The Arm Mbed Online Compiler offers collaboration and version control functions to help the community benefit from and improve individual work.
Remote repository: A library or program published on
Local repository: A library or program in your private workspace.
Commit: Create a checkpoint within your program's local repository. This does not publish or make it public.
Pull: Copy changes from a remote repository to a local repository in your workspace.
Push: Copy changes from a local repository to a remote one.
Fork: Create a remote repository on
mbed.org from an imported local repository (that may also contain local changes and modifications). The fork is created under your profile.
Publish: Copy changes from a local repository to an existing remote one (push) or create a new one (fork).
Update: Pull from a remote repository and switch your local repository to the latest revision.
The most basic (and the most popular) usage of the collaboration system is the traditional workflow in which one author develops a project, then multiple users import and use it.
Many developers can use code that one author wrote
When you import a repository, you are making a clone of a public repository in your private workspace. An imported repository can either be a whole program or a library for a program, and can contain dependencies to other repositories. For example, a library may need another library in order to work. All dependencies will be imported for you automatically when you import a repository.
Once imported, the local repository in your workspace will be
linked to the remote repository by URL to let you check its status, receive new changes and even contribute code to it.
To import a repository, simply click the Import link on the repository's page on the Arm Mbed website, or use the Import button within the Mbed Online Compiler.
While browsing a program or a library, you will receive notifications of new versions in the Browser panel under the Summary tab:
Viewing the program description
It is also possible to view detailed information about the new changes in the Revisions panel. The top list represents the local repository revisions, where revision numbers marked in green are outgoing revisions, currently not present in the remote repository:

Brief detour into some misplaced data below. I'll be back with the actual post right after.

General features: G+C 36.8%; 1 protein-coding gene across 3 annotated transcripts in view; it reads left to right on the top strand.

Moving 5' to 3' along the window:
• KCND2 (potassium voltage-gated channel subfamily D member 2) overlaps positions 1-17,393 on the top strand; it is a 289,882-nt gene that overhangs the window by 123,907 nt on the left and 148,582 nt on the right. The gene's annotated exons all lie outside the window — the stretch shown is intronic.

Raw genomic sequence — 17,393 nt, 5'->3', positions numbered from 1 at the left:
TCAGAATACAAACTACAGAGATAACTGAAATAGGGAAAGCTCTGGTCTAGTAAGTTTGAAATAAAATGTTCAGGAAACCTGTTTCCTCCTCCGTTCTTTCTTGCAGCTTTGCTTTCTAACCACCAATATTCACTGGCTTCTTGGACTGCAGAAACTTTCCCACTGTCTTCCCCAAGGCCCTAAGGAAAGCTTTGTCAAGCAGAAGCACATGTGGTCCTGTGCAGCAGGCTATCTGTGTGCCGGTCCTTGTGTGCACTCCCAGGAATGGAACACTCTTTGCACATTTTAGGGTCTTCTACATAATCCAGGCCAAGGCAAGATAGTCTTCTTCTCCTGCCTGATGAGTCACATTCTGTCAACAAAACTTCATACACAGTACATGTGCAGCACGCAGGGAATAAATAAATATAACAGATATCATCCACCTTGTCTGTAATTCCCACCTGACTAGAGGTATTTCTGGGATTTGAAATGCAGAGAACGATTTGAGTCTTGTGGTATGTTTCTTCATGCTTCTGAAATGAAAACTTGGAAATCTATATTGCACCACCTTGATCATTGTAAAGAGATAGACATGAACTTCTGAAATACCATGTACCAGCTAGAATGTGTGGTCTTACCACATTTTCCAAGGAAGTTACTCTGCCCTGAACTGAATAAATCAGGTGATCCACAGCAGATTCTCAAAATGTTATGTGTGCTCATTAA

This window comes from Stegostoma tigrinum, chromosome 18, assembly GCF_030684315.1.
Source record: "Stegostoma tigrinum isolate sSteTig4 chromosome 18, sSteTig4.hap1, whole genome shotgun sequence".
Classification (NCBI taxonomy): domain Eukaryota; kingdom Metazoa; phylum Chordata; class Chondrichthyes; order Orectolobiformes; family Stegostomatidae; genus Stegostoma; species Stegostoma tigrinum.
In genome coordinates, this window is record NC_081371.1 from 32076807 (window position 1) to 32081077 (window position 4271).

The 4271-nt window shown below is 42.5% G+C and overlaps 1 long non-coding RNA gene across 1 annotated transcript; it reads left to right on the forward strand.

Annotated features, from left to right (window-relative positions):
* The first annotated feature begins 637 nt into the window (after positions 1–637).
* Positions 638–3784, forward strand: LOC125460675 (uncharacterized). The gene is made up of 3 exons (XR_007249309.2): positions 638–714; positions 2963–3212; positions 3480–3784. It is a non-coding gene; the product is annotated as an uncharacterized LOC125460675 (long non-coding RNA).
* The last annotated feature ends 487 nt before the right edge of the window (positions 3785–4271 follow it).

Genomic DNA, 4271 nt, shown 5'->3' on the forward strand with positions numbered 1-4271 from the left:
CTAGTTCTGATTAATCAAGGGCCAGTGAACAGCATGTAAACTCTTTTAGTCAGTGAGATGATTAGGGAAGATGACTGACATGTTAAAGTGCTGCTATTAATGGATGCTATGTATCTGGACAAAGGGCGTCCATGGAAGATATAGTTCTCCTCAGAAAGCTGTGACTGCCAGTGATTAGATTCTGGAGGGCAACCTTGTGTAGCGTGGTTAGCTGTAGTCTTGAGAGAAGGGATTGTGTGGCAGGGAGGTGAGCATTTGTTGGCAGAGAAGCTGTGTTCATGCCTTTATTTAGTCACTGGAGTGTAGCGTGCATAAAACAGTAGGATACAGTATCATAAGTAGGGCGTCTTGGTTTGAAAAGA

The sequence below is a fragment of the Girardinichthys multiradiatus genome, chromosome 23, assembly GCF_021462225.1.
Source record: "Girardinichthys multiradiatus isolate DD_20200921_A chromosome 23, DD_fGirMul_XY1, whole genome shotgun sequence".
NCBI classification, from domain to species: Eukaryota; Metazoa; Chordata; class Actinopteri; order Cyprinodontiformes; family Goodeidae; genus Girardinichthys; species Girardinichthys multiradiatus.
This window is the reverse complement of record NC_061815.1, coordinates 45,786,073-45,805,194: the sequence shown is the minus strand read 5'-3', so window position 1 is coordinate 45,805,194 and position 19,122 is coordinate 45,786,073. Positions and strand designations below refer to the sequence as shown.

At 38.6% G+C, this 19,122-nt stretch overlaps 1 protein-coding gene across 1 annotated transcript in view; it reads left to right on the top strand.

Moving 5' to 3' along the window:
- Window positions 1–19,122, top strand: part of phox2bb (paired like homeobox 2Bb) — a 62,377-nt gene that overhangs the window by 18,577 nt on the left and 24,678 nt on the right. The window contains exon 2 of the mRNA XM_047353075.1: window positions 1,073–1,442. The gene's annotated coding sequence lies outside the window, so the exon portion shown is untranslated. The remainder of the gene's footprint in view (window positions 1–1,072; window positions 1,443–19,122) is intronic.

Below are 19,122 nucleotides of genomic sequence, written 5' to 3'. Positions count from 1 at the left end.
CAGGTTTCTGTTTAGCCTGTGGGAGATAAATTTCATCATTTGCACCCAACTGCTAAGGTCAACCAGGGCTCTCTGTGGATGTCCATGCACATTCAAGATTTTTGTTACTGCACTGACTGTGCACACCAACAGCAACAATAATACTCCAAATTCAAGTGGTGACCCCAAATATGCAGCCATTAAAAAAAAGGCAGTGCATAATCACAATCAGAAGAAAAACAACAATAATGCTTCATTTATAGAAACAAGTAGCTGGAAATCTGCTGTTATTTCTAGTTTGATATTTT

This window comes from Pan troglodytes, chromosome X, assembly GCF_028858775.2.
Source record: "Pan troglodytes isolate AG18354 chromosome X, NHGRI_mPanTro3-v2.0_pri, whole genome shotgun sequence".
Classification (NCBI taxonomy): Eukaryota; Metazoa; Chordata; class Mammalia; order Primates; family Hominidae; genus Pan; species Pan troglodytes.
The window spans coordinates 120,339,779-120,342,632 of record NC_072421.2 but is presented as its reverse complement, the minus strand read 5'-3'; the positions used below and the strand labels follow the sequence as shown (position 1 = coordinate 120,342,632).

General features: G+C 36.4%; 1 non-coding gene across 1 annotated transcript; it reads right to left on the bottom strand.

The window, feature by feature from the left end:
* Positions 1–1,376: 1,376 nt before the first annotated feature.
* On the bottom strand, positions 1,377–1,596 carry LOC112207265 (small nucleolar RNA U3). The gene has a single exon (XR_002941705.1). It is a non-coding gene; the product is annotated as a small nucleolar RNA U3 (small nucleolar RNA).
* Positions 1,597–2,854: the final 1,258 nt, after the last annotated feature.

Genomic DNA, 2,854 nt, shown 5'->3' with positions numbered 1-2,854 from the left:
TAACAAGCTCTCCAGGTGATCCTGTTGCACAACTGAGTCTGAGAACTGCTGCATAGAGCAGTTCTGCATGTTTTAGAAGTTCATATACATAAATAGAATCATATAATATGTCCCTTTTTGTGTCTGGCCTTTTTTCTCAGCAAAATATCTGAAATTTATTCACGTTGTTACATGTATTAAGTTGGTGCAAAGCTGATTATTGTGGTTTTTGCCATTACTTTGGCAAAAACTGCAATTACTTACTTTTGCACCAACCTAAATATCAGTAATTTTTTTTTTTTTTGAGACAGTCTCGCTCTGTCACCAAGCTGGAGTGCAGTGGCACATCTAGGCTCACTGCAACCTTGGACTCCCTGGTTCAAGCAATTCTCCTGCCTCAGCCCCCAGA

The Revisions panel highlights local changes that are not yet in the remote repository
The bottom list represents the remote repository revisions currently not present in your local repository. Just like with local revisions, you can click on revisions in the remote list to see change sets and individual changes per file.
Viewing remote revisions not yet in your local repository
To get the latest version of the code, simply click the Update button.
A pull request lets you tell others about changes you've added to a fork of their (or ancestor) repository, effectively granting them permission to include and use your code in their codebase. Once the pull request is created, the other party can review, accept or reject the set of changes, discuss further modifications and even add follow-up changes or merges.
Think of pull requests as a simplified fork and update workflow, where the repository author(s) moderate the changes nonrepository developers contribute.
Day to day usage
An important thing to know about pull requests is that they can only exist between related repositories. The term "related repositories" means that either repository is ancestor or sibling to the other through direct or indirect relationship (like a fork of the fork of the fork). Pull requests usually originate from a forked repository to ancestor repository, though the functionality is flexible and allows pull requests from ancestor repository to a forked repository (for cases where the original author wants to contribute later added code to a fork).
For more information about using pull requests on the Online Compiler, please see our tutorial, which covers creating and editing a pull request, viewing a pull request and accepting or rejecting a pull request.